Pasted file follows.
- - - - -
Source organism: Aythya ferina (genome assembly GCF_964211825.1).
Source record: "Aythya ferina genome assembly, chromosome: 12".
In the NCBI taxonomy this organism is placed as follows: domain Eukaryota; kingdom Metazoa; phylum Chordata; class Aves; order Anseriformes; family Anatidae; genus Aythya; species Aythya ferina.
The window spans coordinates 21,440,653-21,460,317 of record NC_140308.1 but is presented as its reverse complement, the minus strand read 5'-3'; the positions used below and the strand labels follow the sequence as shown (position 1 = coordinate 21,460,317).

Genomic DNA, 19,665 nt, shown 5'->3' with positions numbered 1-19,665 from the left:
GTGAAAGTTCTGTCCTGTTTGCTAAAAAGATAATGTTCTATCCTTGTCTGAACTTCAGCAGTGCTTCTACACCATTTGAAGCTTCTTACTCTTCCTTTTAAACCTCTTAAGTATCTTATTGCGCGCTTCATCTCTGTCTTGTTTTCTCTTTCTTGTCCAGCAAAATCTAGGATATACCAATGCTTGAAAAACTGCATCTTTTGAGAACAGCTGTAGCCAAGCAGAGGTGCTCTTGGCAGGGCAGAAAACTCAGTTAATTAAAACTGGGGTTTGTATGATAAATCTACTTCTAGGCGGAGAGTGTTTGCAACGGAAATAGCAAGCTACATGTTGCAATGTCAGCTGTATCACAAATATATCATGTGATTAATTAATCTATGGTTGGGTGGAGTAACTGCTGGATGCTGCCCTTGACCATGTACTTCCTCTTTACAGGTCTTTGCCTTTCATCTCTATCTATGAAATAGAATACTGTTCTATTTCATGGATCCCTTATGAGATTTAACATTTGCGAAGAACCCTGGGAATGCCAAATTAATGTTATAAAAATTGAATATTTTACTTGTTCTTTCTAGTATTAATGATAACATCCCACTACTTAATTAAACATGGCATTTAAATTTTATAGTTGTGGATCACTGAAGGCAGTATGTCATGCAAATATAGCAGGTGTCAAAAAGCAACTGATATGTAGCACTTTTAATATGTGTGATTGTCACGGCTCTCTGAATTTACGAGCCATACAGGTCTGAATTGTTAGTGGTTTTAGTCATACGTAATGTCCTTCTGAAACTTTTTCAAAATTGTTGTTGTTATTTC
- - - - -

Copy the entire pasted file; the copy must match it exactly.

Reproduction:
Source organism: Aythya ferina (genome assembly GCF_964211825.1).
Source record: "Aythya ferina genome assembly, chromosome: 12".
In the NCBI taxonomy this organism is placed as follows: domain Eukaryota; kingdom Metazoa; phylum Chordata; class Aves; order Anseriformes; family Anatidae; genus Aythya; species Aythya ferina.
The window spans coordinates 21,440,653-21,460,317 of record NC_140308.1 but is presented as its reverse complement, the minus strand read 5'-3'; the positions used below and the strand labels follow the sequence as shown (position 1 = coordinate 21,460,317).

Genomic DNA, 19,665 nt, shown 5'->3' with positions numbered 1-19,665 from the left:
GTGAAAGTTCTGTCCTGTTTGCTAAAAAGATAATGTTCTATCCTTGTCTGAACTTCAGCAGTGCTTCTACACCATTTGAAGCTTCTTACTCTTCCTTTTAAACCTCTTAAGTATCTTATTGCGCGCTTCATCTCTGTCTTGTTTTCTCTTTCTTGTCCAGCAAAATCTAGGATATACCAATGCTTGAAAAACTGCATCTTTTGAGAACAGCTGTAGCCAAGCAGAGGTGCTCTTGGCAGGGCAGAAAACTCAGTTAATTAAAACTGGGGTTTGTATGATAAATCTACTTCTAGGCGGAGAGTGTTTGCAACGGAAATAGCAAGCTACATGTTGCAATGTCAGCTGTATCACAAATATATCATGTGATTAATTAATCTATGGTTGGGTGGAGTAACTGCTGGATGCTGCCCTTGACCATGTACTTCCTCTTTACAGGTCTTTGCCTTTCATCTCTATCTATGAAATAGAATACTGTTCTATTTCATGGATCCCTTATGAGATTTAACATTTGCGAAGAACCCTGGGAATGCCAAATTAATGTTATAAAAATTGAATATTTTACTTGTTCTTTCTAGTATTAATGATAACATCCCACTACTTAATTAAACATGGCATTTAAATTTTATAGTTGTGGATCACTGAAGGCAGTATGTCATGCAAATATAGCAGGTGTCAAAAAGCAACTGATATGTAGCACTTTTAATATGTGTGATTGTCACGGCTCTCTGAATTTACGAGCCATACAGGTCTGAATTGTTAGTGGTTTTAGTCATACGTAATGTCCTTCTGAAACTTTTTCAAAATTGTTGTTGTTATTTC